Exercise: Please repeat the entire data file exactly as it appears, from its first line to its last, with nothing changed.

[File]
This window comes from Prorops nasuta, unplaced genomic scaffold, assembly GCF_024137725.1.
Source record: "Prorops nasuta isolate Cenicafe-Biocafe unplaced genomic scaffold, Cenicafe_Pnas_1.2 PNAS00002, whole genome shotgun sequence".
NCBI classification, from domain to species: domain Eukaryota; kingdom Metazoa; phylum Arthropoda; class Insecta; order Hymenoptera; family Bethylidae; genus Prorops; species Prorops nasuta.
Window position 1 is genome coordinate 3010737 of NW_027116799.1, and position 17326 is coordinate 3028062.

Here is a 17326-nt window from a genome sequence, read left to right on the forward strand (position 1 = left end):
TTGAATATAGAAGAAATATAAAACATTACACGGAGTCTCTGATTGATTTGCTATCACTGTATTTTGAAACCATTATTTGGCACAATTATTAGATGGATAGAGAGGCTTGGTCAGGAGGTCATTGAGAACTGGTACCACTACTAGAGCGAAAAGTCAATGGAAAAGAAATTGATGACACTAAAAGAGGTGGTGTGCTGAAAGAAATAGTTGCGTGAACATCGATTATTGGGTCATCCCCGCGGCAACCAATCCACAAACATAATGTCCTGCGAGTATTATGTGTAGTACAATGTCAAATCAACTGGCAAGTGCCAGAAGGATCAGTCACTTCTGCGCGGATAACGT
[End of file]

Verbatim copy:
This window comes from Prorops nasuta, unplaced genomic scaffold, assembly GCF_024137725.1.
Source record: "Prorops nasuta isolate Cenicafe-Biocafe unplaced genomic scaffold, Cenicafe_Pnas_1.2 PNAS00002, whole genome shotgun sequence".
NCBI classification, from domain to species: domain Eukaryota; kingdom Metazoa; phylum Arthropoda; class Insecta; order Hymenoptera; family Bethylidae; genus Prorops; species Prorops nasuta.
Window position 1 is genome coordinate 3010737 of NW_027116799.1, and position 17326 is coordinate 3028062.

Here is a 17326-nt window from a genome sequence, read left to right on the forward strand (position 1 = left end):
TTGAATATAGAAGAAATATAAAACATTACACGGAGTCTCTGATTGATTTGCTATCACTGTATTTTGAAACCATTATTTGGCACAATTATTAGATGGATAGAGAGGCTTGGTCAGGAGGTCATTGAGAACTGGTACCACTACTAGAGCGAAAAGTCAATGGAAAAGAAATTGATGACACTAAAAGAGGTGGTGTGCTGAAAGAAATAGTTGCGTGAACATCGATTATTGGGTCATCCCCGCGGCAACCAATCCACAAACATAATGTCCTGCGAGTATTATGTGTAGTACAATGTCAAATCAACTGGCAAGTGCCAGAAGGATCAGTCACTTCTGCGCGGATAACGT